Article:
- cinnamon oil (mood lifting, libido enhancing)
- eucalyptus oil (cooling, energizing)
- black pepper oil (quells anxiety and cravings)
How to use essential oils for aromatherapy.
Essential oils can be used in aromatherapy either topically or indirectly via a diffuser, spray bottle, or other accessory or device.
Inhalation and diffusion
Inhalation is one of the easiest ways to use essential oils in your home. You can use a diffuser, mix a few drops with water in a spray bottle, sprinkle oils on the shower floor so they're carried up with the steam, or drop them into a tissue and inhale them. You can even purchase necklaces and bracelets featuring porous lava beads onto which you add a few drops of your favorite essential oil to enjoy throughout the day— the heat from your skin helps spread the scent!
Applying essential oils topically is a great way to reap their aromatic benefits wherever you go—and in some cases relieve pain and inflammation. But most essential oils are far too caustic to be applied directly to the skin. One well-known way to avoid irritating the skin with essential oils is to use a carrier oil, like coconut oil or jojoba oil. Carrier oils are typically neutral-smelling oils that are used to dilute essential oils to safe levels so they do not cause skin irritation—this does not, however, dilute their therapeutic perks.
The typical ratio of essential oil to carrier oil is 3 drops essential oils to 2 teaspoons of carrier oil for facial application, and up to 6 drops essential oils to 2 teaspoons of carrier oil for application to areas like the arms, legs, and stomach.
One exception to the carrier oil rule is lavender essential oil (when used as a spot treatment, not when used on larger sections of skin). There is evidence to support the use of lavender essential oil as an analgesic8 (pain reliever), anti-inflammatory9, and topical antibiotic10, making it handy for burns and bug bites.
Aromatherapy and essential oil side effects.
As with any type of treatment or holistic remedy, it's important to be aware of potential risks or unwanted effects. Certain essential oils are more likely to cause irritation than others, even when diluted with a carrier oil, such as oregano, cinnamon, and clove, due to their higher concentration of natural chemical compounds that can be irritating to the skin. There are also certain oils that you should keep out of your bathtub such as black pepper, oregano, camphor, and hyssop (find the full list here).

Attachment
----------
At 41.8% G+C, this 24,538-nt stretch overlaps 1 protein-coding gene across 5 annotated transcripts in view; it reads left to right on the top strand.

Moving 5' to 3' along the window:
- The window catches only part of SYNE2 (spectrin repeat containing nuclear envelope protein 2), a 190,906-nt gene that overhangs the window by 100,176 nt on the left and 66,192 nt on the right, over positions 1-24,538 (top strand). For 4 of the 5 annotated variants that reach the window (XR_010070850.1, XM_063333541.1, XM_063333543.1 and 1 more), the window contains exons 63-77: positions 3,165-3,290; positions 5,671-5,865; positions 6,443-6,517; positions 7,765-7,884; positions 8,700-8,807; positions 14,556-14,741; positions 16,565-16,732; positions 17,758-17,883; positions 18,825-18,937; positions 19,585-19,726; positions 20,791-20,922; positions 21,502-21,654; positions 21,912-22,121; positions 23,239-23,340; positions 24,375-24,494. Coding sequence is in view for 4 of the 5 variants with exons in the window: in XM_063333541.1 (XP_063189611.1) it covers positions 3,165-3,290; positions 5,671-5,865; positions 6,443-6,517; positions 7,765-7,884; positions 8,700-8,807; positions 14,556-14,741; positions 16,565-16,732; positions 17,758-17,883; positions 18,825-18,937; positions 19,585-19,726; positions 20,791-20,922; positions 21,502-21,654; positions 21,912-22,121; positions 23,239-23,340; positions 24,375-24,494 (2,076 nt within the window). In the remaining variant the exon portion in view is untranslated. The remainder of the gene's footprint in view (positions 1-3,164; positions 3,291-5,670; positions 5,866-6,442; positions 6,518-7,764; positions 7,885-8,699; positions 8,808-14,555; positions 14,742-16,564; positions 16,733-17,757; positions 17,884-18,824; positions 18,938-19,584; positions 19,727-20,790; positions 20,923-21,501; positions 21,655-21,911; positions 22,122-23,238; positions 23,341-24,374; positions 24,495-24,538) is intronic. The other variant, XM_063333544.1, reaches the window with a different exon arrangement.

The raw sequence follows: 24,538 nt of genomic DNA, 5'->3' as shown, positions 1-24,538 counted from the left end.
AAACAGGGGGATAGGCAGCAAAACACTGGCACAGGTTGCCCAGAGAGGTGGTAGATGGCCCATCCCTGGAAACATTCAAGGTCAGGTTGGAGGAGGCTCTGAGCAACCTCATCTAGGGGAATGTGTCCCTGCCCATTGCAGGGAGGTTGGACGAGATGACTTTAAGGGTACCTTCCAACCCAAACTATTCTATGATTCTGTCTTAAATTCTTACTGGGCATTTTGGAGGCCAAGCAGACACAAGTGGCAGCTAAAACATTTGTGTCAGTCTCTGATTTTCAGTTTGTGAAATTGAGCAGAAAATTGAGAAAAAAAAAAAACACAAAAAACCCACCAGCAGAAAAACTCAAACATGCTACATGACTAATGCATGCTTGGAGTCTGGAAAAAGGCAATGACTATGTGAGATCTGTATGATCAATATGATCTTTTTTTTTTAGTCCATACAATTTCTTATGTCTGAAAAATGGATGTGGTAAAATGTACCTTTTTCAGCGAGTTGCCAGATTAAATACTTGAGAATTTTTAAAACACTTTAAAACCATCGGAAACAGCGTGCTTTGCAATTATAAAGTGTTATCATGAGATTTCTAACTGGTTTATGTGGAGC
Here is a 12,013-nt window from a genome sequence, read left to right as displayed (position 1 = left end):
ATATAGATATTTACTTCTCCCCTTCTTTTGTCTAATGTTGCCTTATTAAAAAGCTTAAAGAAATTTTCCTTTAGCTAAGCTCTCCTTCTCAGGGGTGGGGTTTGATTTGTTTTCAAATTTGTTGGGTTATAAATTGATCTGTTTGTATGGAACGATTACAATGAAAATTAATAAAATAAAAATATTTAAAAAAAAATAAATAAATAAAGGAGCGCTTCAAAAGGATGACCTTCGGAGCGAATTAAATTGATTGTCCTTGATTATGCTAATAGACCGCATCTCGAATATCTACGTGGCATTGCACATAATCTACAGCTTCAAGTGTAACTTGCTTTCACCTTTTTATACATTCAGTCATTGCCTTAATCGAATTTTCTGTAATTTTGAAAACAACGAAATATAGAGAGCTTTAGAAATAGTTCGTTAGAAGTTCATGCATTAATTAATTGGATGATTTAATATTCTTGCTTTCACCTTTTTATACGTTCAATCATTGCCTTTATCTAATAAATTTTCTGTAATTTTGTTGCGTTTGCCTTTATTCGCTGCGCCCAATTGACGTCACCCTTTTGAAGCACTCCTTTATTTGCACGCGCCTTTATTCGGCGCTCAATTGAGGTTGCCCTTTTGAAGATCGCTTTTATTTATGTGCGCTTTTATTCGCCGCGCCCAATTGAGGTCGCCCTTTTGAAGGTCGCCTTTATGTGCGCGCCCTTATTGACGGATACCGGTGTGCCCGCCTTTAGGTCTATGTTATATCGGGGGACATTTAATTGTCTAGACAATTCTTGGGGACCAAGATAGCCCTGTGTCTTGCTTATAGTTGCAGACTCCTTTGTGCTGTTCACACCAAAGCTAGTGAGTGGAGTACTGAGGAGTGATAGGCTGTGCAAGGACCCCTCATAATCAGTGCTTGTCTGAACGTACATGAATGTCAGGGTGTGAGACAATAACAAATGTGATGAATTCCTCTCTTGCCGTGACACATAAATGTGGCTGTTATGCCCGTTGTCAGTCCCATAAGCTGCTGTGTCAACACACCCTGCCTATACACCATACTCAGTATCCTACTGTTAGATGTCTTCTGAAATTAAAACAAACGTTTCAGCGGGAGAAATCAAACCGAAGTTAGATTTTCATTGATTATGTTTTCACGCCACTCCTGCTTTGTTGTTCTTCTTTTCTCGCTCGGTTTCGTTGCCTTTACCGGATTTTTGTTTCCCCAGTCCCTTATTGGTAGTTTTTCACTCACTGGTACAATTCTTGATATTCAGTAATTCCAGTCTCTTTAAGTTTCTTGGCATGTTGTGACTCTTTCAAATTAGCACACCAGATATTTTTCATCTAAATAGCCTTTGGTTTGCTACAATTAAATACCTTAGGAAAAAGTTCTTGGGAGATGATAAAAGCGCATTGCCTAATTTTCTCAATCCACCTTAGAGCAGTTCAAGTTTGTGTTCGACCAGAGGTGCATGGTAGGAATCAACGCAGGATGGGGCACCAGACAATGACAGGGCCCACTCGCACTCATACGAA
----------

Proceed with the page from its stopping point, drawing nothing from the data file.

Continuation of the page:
If you're pregnant, you should be extra careful with essential oils, especially when using them topically. The National Association of Holistic Aromatherapy warns that this is a somewhat murky area and that the lack of research and the risk of potential toxicity may mean it's best to avoid essential oils altogether or at least consult with your health care provider about which essential oils are likely safest and in what ways you can use them.
So, should you try aromatherapy?
Aromatherapy is an ancient holistic treatment that has been shown to help alleviate a vast array of different symptoms and conditions from depression to PMS cramps. It's even been seen used in Western medical settings like this emergency room, where nurses had patients breathe in a blend of peppermint, lavender, ginger, and spearmint oils to combat nausea and vomiting.
Essential oils are easy to use safely at home (as long as you remember to dilute!) and even better with the guidance of a professional aromatherapist, esthetician, or masseuse who can recommend specific essential oils or blends for specific ailments you want to address. If you're looking for a natural, botanical remedy, there's little harm in experimenting with aromatherapy—as long as you take the necessary precautions.
Elsbeth Riley is a writer and editor living in Oakland, California. She is an ACE certified personal trainer, and holds a B.A. in literature from the University of California, Santa Cruz. As a content creator specifically in the health and wellness space, she enjoys living the values of the articles she puts together. She's a marathoner (running cures her writer's block) and a hiker (she summited Mount Kilimanjaro in December 2018). She's also on a life-long hunt to find the world's best hot tub.